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FSB London calls on Local Councils to Think Small First

With two months to Polling day, FSB London Launches Local Election Manifesto with a clear ask of all London’s 33 Local councils: Think Small First

In light of the recent Carillion affair, the Federation of Small Businesses (London Region) has launched its Local election Manifesto aimed at the 32 London Boroughs and the City of London,  with a clear message of ‘Creating lasting Partnerships’ with the micro, small businesses, and the self-employed, within their geographic.

With 96 per cent of businesses in the Capital being made up of microbusinesses (fewer than 10 employees), the FSB London Manifesto shines a light on the need for changes in procurement practices in Councils that support the local supply chains.

FSB London is calling for:

- A considerable increase in the number of contracts (over the four year period) at Borough level which are aimed at micro and small businesses.

- Councils to shine a light on poor payment practice and ensure that prime contractors pass on the payment terms of the council to their subcontracted suppliers – by building this into their contracts and monitoring if this has been fulfilled. 

Further measures in the Manifesto include:

- Carrying out greater consultation on parking policies as a recent FOI request showed that the average business parking permit in London had increased  by 81% over a ten  year period. 

- Boroughs supporting business calls to create an ‘Inner’ and ‘outer’ London Small Business Rate relief Threshold that takes into consideration the high cost of doing business in London.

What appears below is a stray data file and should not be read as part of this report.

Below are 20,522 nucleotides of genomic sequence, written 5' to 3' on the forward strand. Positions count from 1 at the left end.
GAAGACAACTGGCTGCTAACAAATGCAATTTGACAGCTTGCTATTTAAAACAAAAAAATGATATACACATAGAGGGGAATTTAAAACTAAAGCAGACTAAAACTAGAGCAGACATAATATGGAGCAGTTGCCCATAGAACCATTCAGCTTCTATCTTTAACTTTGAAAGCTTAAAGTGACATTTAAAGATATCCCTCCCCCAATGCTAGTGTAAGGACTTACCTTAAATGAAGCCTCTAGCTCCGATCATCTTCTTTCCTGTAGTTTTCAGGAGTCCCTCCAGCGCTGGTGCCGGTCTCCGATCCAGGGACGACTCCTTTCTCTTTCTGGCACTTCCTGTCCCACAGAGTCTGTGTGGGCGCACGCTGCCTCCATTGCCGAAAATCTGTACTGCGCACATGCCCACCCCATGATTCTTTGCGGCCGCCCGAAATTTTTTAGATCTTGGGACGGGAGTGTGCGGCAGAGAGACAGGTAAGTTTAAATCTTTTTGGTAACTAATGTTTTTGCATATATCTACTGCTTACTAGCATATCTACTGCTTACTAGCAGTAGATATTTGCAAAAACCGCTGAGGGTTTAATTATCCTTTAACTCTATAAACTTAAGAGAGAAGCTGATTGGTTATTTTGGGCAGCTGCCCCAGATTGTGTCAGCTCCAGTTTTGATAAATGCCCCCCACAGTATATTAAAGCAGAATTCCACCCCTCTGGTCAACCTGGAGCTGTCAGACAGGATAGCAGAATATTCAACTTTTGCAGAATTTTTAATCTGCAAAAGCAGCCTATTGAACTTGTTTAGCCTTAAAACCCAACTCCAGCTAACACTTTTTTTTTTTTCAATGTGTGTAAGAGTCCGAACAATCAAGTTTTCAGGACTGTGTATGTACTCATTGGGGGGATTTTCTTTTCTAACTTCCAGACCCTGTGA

- Having a designated councillor in all 33 councils to be a ‘Small Business Champion’, reporting to council quarterly on engagement, initiatives and feedback from the local small  business community

- Helping small businesses to identify available support to take on apprentices, such as financial assistance and guidance

- Boroughs consulting on, and introducing, Article 4 Directions to protect local stocks of small business space from office to residential conversion. 

Michael Lassman, London Regional Chair, Federation of Small Businesses, said:

“In the past, responsibility for the regeneration and the growth of local areas seemed to be firmly on the shoulders of the local authorities. This Manifesto creates the conditions to build better partnerships between local authorities and small businesses, so that we can support each other to create the right conditions for sustainable business growth in each Local borough.”  

Sue Terpilowski OBE, London Policy Chair, Federation of Small Businesses, added:

“London is at a turning point with the high cost of doing business in the capital.  Cost pressures include the high cost of transport which is putting additional pressure on wages and inflation for London businesses. The higher cost of employing staff generally and the heavy burden of cripplingly high commercial space costs is having additional negative impacts on small businesses.  With the most recent business rates revaluation impinging on their bottom line, local government must be strong partners to small businesses in the short and long term for them to be sustainable and grow.”

The full manifesto, which was published 28 February 2018, is available here.